Central Data Catalog

Citation Information

Type Working Paper
Title Levels and Sources of Household Income in Rural Cambodia 2012
Author(s)
Publication (Day/Month/Year) 2013
URL http://cdri.org.kh/webdata/download/wp/wp83e.pdf
Abstract
Households in Cambodia derive their income mainly from non-farm self-employment, salaries
and wages, agricultural crops and other activities. On average, non-farm self-employment
income amounts to 29 percent of total income, but its share was largest during the oil and
food price increases and the global financial crisis that occurred in 2008 and 2009. However,
household participation rates in non-farm self-employment during the crisis were exactly the
same as in 2007 and two percentage points lower than in 2010. This suggests that households
engaged in non-farm self-employment are likely to gain more benefit during income shocks,
which appears to contradict the perception of non-farm self-employment as an insurance
strategy (Lay et al. 2009)—particularly when households face income shocks for which they
are unable to compensate with labour.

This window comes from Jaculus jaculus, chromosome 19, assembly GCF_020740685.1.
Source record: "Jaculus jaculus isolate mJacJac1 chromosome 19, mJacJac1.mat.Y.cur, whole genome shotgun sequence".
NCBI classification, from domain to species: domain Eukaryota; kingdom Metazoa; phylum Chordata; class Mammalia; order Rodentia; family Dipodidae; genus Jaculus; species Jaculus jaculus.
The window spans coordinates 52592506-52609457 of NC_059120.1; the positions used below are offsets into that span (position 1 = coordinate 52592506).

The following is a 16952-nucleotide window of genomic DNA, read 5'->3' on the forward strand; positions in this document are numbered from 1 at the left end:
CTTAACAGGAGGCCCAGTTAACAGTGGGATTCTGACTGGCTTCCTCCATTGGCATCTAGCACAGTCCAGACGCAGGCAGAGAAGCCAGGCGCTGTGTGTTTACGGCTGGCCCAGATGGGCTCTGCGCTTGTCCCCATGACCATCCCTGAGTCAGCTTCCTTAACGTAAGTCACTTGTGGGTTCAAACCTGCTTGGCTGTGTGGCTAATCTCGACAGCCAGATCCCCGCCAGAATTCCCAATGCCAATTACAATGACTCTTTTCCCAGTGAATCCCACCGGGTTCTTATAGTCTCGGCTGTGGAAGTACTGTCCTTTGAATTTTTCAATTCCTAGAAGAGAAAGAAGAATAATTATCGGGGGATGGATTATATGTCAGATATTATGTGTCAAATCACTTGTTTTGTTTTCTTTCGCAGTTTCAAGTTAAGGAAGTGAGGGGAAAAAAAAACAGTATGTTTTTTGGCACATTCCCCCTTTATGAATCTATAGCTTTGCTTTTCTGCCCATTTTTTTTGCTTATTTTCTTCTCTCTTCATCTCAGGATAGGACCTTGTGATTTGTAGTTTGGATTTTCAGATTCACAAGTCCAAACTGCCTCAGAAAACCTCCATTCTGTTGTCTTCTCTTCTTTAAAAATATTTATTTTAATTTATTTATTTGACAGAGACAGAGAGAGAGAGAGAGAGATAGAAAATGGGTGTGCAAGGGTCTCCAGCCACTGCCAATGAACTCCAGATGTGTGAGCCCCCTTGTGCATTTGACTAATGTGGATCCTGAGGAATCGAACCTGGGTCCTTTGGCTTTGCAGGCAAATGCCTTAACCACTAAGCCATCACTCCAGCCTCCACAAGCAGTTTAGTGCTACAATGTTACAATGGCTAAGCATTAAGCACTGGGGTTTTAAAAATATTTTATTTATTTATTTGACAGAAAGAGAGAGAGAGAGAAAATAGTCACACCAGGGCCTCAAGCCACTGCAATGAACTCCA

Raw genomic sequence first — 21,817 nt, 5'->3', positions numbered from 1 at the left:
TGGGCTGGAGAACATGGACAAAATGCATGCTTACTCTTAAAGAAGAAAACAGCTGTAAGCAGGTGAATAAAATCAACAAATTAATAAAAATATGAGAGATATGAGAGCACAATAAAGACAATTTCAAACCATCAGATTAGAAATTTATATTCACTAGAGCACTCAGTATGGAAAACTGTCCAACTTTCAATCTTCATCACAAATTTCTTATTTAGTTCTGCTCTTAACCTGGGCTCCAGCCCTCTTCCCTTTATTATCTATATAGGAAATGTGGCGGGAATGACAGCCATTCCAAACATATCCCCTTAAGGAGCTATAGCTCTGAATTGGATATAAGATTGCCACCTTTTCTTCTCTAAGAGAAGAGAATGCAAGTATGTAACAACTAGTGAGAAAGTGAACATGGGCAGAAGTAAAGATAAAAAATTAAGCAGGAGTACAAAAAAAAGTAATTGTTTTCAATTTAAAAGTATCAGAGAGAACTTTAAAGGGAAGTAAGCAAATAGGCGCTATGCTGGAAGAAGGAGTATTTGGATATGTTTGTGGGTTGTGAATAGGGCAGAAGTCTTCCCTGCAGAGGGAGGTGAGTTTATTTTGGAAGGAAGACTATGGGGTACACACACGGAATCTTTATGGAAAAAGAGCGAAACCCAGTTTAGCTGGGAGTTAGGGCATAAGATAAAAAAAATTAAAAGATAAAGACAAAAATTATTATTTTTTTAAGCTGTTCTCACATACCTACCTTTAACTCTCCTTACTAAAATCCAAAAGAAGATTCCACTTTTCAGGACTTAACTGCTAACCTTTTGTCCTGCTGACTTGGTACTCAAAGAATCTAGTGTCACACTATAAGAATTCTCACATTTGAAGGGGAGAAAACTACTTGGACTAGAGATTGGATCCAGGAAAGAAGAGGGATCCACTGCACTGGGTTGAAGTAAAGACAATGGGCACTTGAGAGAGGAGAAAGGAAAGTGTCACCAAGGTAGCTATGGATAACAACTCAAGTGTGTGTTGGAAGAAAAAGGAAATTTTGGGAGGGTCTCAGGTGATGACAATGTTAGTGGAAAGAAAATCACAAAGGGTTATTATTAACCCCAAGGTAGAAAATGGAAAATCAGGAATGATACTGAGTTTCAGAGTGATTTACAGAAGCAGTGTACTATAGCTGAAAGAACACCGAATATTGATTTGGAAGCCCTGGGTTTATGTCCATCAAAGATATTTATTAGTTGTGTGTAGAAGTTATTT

Phnom Penh and other urban areas seem to depend on only two primary sources of
income, self-employment and wage labour, while rural households rely mostly on agriculture,
but self-employment and wage labour are also important. The lowest quintile of households
relies on wage labour and agricultural crops rather than non-farm self-employment. In contrast,
the highest quintile of households derives a higher share of their income from non-farm selfemployment.
More than 60 percent of the highest quintile participated in non-farm selfemployment,
while the corresponding figure in the lowest quintile was only 20 percent. This
inactivity in the non-farm self-employment sector largely reflects a lack of entrepreneurship
and/or education. This finding is consistent with the recent study by Rahut and Micevska Scharf
(2012), who confirm that education plays a major role in access to the non-agricultural sector
and reducing poverty in Cambodia.
Female-headed households had lower income than male-headed households over the
study period. In addition, the income of female-headed households fluctuated more sharply.
The difference is likely due to capital constraints and a lack of agricultural land and education.
Therefore, female-headed households depended more on low-paid jobs, while male–headed
households relied mainly on self-employment, particularly during the crisis.

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